Hadoop Environment Setup

Hadoop installation on Linux

This tutorial demonstrates how to install Hadoop in a Linux environment. While running Hadoop on Windows or Mac is possible, Hadoop officially supports only GNU/Linux and Windows. Linux is also preferred for it's configuration flexibility and existing documentation.

If you are using something other than Linux, we recommend installing a Linux VM to follow this tutorial. If you don't want to use a VM, understand that the following configuration steps are similar for other OS implementations.

Adding a user

It's best practice to create a separate user for your Hadoop instance. This isolates Hadoop's file system from other file systems on the machine. Run the following commands in the Linux terminal:

$ sudo su
# useradd hadoop
# passwd hadoop

As the root user, you can add a user via useradd <username>. You can then add a password via passwd <username> command.

Configuring SSH

Hadoop requires SSH to perform operations on a cluster of shared server nodes. The Hadoop user needs password-less login capabilities for accessing these nodes.

For these reasons, you must generate a public/private key pair that is then shared across the cluster.

To generate the key:

$ ssh-keygen -t rsa
$ cat ~/.ssh/id_rsa.pub >> ~/.ssh/authorized_keys
$ chmod 0600 ~/.ssh/authorized_keys

This will generate the a SSH key/value pair, move it to the authorized_keys folder, and grant the necessary permissions.

Downloading Java

Java is required for Hadoop. You'll want to find the latest stable version of the Java JDK and install it on your machine.

1. Download Java

To download the latest JDK, visit Oracle. Find the latest stable JDK available and download and extract.

2. Move JDK to usr/local

After extracting, you'll want to move the jdk folder to /usr/local. This makes Java available to all users on the system.

3. Update Path

Finally, you'll want to update your PATH variable. To update this through the command line, run the following:

$ echo 'export JAVA_HOME=/usr/local/jdk1.7.0_71' >> ~./bashrc
$ echo 'export PATH=$PATH:$JAVA_HOME/bin' >> ~./bashrc

This creates an environment variable for JAVA_HOME and adds it to the class path via PATH=$PATH:$JAVA_HOME/bin'.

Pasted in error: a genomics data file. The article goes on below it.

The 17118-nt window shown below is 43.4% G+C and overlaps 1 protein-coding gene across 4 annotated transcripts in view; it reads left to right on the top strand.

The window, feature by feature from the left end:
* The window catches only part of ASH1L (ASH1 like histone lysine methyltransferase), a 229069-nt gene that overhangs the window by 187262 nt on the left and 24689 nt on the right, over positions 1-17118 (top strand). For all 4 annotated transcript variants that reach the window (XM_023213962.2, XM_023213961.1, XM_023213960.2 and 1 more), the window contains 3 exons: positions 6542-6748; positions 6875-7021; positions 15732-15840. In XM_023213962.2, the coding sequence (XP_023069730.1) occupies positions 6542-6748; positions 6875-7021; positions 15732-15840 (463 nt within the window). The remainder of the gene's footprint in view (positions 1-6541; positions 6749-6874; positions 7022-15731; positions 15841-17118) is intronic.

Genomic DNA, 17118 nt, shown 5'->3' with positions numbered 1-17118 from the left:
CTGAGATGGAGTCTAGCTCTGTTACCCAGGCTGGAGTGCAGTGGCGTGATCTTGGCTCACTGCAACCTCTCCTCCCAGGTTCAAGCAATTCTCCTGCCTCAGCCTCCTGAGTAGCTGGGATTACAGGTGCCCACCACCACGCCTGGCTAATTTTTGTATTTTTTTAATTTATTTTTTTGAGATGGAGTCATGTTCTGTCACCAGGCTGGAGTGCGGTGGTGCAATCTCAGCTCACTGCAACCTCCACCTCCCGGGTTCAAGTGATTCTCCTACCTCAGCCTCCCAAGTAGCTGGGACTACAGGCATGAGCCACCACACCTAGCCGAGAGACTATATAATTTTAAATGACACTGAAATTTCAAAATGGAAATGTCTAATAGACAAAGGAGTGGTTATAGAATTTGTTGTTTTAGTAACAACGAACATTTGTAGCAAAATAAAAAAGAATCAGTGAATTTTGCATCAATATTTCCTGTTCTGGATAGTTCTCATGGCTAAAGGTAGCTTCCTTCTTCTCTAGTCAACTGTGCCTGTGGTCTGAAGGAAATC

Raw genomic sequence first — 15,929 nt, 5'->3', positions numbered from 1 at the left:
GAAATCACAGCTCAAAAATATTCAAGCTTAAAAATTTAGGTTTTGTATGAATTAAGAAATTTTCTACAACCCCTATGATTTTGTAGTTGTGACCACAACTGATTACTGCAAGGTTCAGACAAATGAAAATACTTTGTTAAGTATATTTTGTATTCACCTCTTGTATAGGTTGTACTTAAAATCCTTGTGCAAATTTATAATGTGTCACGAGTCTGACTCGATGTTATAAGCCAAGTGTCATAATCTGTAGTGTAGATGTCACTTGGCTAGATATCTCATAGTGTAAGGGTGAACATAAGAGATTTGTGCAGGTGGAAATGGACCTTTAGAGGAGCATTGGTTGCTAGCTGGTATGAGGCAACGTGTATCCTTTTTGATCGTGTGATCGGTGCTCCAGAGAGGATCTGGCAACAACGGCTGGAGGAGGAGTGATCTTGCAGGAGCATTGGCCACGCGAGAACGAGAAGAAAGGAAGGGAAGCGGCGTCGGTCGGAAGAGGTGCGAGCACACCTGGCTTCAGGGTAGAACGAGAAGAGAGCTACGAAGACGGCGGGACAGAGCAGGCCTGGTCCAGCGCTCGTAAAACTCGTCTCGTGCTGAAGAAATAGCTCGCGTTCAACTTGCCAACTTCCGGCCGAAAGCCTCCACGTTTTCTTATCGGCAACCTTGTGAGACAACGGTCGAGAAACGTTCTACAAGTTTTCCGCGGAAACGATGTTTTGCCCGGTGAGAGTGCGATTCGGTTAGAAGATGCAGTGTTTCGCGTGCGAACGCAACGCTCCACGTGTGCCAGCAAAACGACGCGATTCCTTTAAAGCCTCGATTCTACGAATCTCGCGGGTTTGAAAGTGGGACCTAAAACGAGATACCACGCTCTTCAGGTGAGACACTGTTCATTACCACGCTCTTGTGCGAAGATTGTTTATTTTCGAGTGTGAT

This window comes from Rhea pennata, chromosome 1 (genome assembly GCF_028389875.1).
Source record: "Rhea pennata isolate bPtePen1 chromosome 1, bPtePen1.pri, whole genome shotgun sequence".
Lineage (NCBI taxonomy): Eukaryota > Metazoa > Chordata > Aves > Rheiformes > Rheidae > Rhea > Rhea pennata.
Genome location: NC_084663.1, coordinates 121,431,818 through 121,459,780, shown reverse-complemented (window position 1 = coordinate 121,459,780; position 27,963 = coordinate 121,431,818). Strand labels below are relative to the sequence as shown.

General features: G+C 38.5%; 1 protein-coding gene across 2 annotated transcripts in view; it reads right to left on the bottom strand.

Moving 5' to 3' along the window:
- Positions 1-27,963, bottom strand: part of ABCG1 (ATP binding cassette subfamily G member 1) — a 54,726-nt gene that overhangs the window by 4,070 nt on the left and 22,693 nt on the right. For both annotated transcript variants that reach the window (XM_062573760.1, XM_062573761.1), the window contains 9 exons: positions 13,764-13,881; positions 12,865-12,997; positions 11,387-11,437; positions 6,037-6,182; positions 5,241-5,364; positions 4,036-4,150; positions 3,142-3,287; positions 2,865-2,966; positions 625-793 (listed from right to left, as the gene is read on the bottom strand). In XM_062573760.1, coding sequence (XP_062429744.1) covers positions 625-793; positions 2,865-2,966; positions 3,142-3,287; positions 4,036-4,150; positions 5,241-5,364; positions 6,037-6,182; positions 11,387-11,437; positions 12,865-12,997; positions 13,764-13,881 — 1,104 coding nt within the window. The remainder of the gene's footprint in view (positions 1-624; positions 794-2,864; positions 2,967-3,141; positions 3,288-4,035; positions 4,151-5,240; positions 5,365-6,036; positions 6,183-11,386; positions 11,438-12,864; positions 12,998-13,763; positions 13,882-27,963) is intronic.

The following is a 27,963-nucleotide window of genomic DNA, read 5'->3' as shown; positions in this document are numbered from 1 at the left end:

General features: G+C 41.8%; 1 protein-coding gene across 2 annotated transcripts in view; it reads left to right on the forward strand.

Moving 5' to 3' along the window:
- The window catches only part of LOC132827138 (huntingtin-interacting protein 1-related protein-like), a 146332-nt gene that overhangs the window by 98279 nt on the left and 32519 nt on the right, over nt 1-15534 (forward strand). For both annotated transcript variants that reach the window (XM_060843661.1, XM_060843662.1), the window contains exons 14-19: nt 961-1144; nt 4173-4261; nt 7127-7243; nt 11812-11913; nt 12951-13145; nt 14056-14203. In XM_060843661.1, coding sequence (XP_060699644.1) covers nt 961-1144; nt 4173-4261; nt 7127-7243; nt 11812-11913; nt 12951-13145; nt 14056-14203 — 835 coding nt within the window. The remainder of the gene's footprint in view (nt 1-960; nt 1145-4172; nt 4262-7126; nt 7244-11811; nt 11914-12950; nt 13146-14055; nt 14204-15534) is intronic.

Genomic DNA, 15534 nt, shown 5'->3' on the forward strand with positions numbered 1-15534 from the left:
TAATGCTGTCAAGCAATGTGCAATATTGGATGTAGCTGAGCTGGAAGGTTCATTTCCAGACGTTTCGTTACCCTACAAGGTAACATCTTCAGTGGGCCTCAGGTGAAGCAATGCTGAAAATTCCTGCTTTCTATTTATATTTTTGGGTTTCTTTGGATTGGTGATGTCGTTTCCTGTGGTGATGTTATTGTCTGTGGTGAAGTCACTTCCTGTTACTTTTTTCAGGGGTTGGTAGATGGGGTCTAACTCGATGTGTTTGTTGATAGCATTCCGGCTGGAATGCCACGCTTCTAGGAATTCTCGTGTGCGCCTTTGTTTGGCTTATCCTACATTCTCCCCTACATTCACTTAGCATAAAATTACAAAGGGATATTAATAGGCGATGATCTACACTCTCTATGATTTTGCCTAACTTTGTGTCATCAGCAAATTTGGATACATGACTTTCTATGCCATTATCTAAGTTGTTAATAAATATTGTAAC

4. Apply changes

To apply the changes, run:

$ source ~/.bashrc

5. Confirm Installation

To make sure everything is working, run java -version and you should see similar output:

java -version
java version "1.8.0_144"
Java(TM) SE Runtime Environment (build 1.8.0_144-b01)
Java HotSpot(TM) Client VM (build 25.144-b01, mixed mode)

Download Hadoop

You will follow a similar process for downloading Hadoop. The steps below use wget to easily retrieve the latest tar.gz file.

1. Navigate to usr/local

$ cd /usr/local

Like Java, you want to install Hadoop in the /usr/local directory. You can now download and extract Hadoop from this directory.

2. Download Hadoop

Run wget to download the latest stable version of Hadoop.

# wget http://apache.claz.org/hadoop/common/hadoop-2.7.4/hadoop-2.7.4.tar.gz
# tar xzf hadoop-2.7.4.tar.gz
# mv hadoop-2.7.4/* to hadoop/

This will retrieve the Hadoop v2.7.4 and extract it with tar. Notice how you've also moved everything to another directory hadoop for easy reference.

3. Update Path

Update your ./bashrc file with Hadoop environment variables using the same technique...

$ echo 'export HADOOP_HOME=/usr/local/hadoop' >> ~./bashrc
$ echo 'export PATH=$PATH:$HADOOP_HOME/bin' >> ~./bashrc

4. Apply changes

To apply the changes, run:

$ source ~/.bashrc

5. Confirm Installation

To make sure everything is working correctly, run hadoop version and you should see something like this:

Hadoop 2.7.4
Subversion https://svn.apache.org/repos/asf/hadoop/common -r 1523454
Compiled by hortonmu on 2017-08-07T06:28Z
Compiled with protoc 2.5.0
From source with checksum

Conclusion

Your Linux environment is now configured for Hadoop. Next, we'll look at configuring Hadoop and HDFS.

Join the conversation...

Posted by stackchief
August 22, 2017

great read